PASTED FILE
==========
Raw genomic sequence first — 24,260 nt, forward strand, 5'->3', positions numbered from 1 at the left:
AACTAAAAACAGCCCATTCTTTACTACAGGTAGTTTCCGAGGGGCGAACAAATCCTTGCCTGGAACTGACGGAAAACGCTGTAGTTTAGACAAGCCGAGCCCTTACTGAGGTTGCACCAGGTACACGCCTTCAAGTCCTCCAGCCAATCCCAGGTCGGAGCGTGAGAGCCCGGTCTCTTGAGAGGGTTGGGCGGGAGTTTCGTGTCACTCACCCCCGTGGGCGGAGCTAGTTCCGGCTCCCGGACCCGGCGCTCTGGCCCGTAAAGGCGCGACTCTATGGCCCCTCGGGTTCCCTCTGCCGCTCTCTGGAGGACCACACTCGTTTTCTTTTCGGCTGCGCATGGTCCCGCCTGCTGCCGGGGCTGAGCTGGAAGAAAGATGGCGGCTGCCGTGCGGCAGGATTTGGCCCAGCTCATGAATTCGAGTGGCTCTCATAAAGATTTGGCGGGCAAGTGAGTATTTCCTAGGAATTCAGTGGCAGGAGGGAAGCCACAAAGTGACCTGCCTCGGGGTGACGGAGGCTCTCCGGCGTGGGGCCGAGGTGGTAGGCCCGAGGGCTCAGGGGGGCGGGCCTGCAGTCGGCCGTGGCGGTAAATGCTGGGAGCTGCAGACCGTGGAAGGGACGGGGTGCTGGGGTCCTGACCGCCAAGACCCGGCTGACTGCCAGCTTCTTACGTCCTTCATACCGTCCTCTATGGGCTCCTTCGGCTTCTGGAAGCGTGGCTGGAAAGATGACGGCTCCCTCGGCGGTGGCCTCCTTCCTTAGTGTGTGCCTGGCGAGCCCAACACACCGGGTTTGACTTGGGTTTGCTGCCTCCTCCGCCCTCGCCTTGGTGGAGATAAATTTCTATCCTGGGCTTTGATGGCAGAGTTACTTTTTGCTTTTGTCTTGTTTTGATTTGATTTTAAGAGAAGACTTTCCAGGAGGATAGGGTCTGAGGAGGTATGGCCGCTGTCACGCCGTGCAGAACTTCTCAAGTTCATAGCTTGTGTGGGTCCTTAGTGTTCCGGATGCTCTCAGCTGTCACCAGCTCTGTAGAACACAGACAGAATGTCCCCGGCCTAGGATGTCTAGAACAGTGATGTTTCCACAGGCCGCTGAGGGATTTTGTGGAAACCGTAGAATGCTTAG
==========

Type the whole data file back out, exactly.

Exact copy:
Raw genomic sequence first — 24,260 nt, forward strand, 5'->3', positions numbered from 1 at the left:
AACTAAAAACAGCCCATTCTTTACTACAGGTAGTTTCCGAGGGGCGAACAAATCCTTGCCTGGAACTGACGGAAAACGCTGTAGTTTAGACAAGCCGAGCCCTTACTGAGGTTGCACCAGGTACACGCCTTCAAGTCCTCCAGCCAATCCCAGGTCGGAGCGTGAGAGCCCGGTCTCTTGAGAGGGTTGGGCGGGAGTTTCGTGTCACTCACCCCCGTGGGCGGAGCTAGTTCCGGCTCCCGGACCCGGCGCTCTGGCCCGTAAAGGCGCGACTCTATGGCCCCTCGGGTTCCCTCTGCCGCTCTCTGGAGGACCACACTCGTTTTCTTTTCGGCTGCGCATGGTCCCGCCTGCTGCCGGGGCTGAGCTGGAAGAAAGATGGCGGCTGCCGTGCGGCAGGATTTGGCCCAGCTCATGAATTCGAGTGGCTCTCATAAAGATTTGGCGGGCAAGTGAGTATTTCCTAGGAATTCAGTGGCAGGAGGGAAGCCACAAAGTGACCTGCCTCGGGGTGACGGAGGCTCTCCGGCGTGGGGCCGAGGTGGTAGGCCCGAGGGCTCAGGGGGGCGGGCCTGCAGTCGGCCGTGGCGGTAAATGCTGGGAGCTGCAGACCGTGGAAGGGACGGGGTGCTGGGGTCCTGACCGCCAAGACCCGGCTGACTGCCAGCTTCTTACGTCCTTCATACCGTCCTCTATGGGCTCCTTCGGCTTCTGGAAGCGTGGCTGGAAAGATGACGGCTCCCTCGGCGGTGGCCTCCTTCCTTAGTGTGTGCCTGGCGAGCCCAACACACCGGGTTTGACTTGGGTTTGCTGCCTCCTCCGCCCTCGCCTTGGTGGAGATAAATTTCTATCCTGGGCTTTGATGGCAGAGTTACTTTTTGCTTTTGTCTTGTTTTGATTTGATTTTAAGAGAAGACTTTCCAGGAGGATAGGGTCTGAGGAGGTATGGCCGCTGTCACGCCGTGCAGAACTTCTCAAGTTCATAGCTTGTGTGGGTCCTTAGTGTTCCGGATGCTCTCAGCTGTCACCAGCTCTGTAGAACACAGACAGAATGTCCCCGGCCTAGGATGTCTAGAACAGTGATGTTTCCACAGGCCGCTGAGGGATTTTGTGGAAACCGTAGAATGCTTAG